Stance. It’s possibly the most toxic word when it comes to car culture. Many drool at the sight of a car lowered to within an inch of its life, while others click ‘add a comment’ and slate the genre for all it’s worth.
I’m a little on the fence. I understand and appreciate the art of modifying a car in this unique and interesting way, but can also sympathise with the opposing cries of distaste and confusion.
However, I have a confession to make…
Strolling through the halls of a well-known indoor ‘stance’ show last year, I came to the realisation that my interest in this genre of automotive culture is fading. I was no longer experiencing the feeling I usually get from cars modified in this style.
We’ve all experienced it. Do you remember, when you were a child and you bounded down the stairs (or hallway if you lived in a bungalow like me) on Christmas morning to a fireplace obscured by a wall of brightly wrapped presents?
It’s almost like a state of panic sets in. Which one do you open first? Where do you begin?
Recently, I had the privilege of riding shotgun, on a mountain pass, in a 280hp Vauxhall red-top-powered Ford Escort Mk2. Those watching outside would have noticed the stupid grin on my face as the driver banged through the gears, rear end fishtailing wildly, 13-inch Minilites spinning at silly RPM. This is the kind of feeling I’m on about. Sheer pleasure.
So, when planning and booking events for this year, I decided against attending such indoor, static car shows. There was, however, one ‘event’ that I was not going to miss. An event that I figured might rekindle the flame: Wörthersee.The Pilgrimage
2019 would be my third pilgrimage to the town of Velden, and my second time to skip over three-quarters of the 2,086km journey from Ireland, by sitting in a cramped seat, at 30,000ft and 800km/h.
The trip began with a stroke of luck as the lovely lady behind the car rental desk in Munich airport upgraded us from a humble Ford Fiesta to a BMW 530i Touring. The perfect car for the four hours of autobahn that awaited us.
I get a little giddy when I turn off the motorway onto the winding filter road that leads into Velden. The sounds always get me. Rumbles of VR6 and crackles of DSG fill the alpine air, mixed with the odd pop and bang as a 20-valve turbocharged Mk1 Golf makes its way to ‘the world’s most famous gas station’.
It’s become something of a tradition that we sit down to a pizza in Café Moro on that first night. These brief moments, watching the cars pass through this traditional Austrian village, serve as a prelim to the week of madness that lies ahead.
Wörthersee is refreshing. It immediately hits you that the ‘stance’ scene is thriving in this part of the world. In a positive way, too. There’s no place for controversy here. No place for cars built with the goal of doubling ones Instagram follower count. No place for the thoughtless who often tarnish car culture with a bad name.
It’s refreshing to see that the worlds largest unofficial car event has stayed true to its roots. Thirty-eight years on, the reasons and the motives remain the same.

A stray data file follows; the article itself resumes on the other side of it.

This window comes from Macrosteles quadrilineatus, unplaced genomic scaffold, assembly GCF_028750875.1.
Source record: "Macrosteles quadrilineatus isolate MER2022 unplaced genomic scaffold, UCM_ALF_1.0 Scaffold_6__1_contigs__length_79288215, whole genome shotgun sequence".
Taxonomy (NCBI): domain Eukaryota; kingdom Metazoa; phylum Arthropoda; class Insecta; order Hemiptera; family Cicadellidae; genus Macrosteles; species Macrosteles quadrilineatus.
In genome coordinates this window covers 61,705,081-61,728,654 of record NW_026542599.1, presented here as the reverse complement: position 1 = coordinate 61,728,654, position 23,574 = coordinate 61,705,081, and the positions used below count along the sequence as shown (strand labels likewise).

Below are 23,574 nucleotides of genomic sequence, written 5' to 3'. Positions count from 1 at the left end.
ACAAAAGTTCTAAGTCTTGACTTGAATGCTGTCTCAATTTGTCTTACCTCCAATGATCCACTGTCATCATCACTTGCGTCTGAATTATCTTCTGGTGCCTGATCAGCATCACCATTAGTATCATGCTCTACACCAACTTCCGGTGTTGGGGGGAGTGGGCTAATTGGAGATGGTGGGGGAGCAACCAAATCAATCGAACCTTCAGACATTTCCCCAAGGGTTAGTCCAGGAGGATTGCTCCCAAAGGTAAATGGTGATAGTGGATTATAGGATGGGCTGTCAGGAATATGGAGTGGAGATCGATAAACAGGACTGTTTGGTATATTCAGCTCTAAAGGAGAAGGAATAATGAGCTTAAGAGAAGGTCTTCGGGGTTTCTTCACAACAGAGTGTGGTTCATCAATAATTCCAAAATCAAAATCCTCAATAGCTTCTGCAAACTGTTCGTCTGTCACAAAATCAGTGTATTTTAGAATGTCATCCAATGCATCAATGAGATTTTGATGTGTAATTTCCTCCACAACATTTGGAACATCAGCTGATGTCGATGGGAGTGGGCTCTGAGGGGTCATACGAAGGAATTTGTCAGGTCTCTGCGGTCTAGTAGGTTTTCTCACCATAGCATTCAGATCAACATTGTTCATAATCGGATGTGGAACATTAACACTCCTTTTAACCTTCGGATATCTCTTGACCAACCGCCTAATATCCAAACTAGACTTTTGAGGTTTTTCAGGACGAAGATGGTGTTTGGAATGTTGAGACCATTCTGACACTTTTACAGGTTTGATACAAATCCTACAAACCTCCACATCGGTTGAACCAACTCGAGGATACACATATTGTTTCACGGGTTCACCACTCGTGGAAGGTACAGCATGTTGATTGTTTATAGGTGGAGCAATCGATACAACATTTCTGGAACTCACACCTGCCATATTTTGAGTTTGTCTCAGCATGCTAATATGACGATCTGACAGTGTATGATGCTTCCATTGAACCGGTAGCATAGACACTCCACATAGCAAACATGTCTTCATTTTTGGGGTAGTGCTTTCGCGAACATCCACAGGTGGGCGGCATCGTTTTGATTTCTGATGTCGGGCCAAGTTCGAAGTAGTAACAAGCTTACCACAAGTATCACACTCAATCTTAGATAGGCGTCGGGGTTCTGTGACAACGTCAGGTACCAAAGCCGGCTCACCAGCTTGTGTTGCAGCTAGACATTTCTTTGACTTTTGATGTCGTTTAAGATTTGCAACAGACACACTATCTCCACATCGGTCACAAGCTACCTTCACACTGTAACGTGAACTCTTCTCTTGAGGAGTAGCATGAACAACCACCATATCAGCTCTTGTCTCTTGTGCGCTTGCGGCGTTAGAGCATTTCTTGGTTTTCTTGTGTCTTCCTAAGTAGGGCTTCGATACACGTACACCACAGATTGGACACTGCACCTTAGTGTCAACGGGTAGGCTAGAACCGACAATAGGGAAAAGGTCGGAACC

Wörthersee is unique in that it has many, smaller, sub-events that occur randomly in the weeks leading up to the main event, GTI Treffen in the town of Reifnitz.
One such gathering, held on Monday 20th May, was the fourth edition of the popular Swissbox Meet. Previously, the nice guys at Swissbox had held their meet at a multi-storey carpark on the banks of Ossiacher See, about 20 minutes drive from Velden. This year, they opted to move to the neighbouring campsite, Camping Wirt.
One of the most striking things about this place is how swiftly and easily these gatherings happen. There’s no fuss, no arguing. Cars simply file into the venue and slowly park, randomly, as if someone opened a bag of car-shaped Skittles and scattered them across the table.Let Us Unite
It was at this point I developed a frenzy of sorts and was overcome with the aforementioned feeling that only car enthusiasts know of.
It came over me like a hot rash, walking between the cars that morning. My camera was in overdrive and I couldn’t hit the shutter fast enough.
I have no doubt that this breed of car culture will continue to get a raw deal in the comments section online. However, it is a breed that, in one event alone, proved it can continue to impress.
There’s such a level of exquisite detail and attention put into the cars. It’s this almost obsessive nature that sets the ‘stance’ scene apart.
So let’s not argue and complain about why a certain modification has been made. Let’s not moan about contact patch and suspension travel. Rather, let’s agree to disagree. Let’s rejoice in the fact that cars, regardless of what we decide to do with them, bring us pleasure.
They give us that feeling.
How To join the IATS program: We have always welcomed readers to contact us with examples of their work and believe that the best Speedhunter is always the person closest to the culture itself, right there on the street or local parking lot. If you think you have what it takes and would like to share your work with us then you should apply to become part of the IAMTHESPEEDHUNTER program. Read how to get involved here.Cutting Room Floor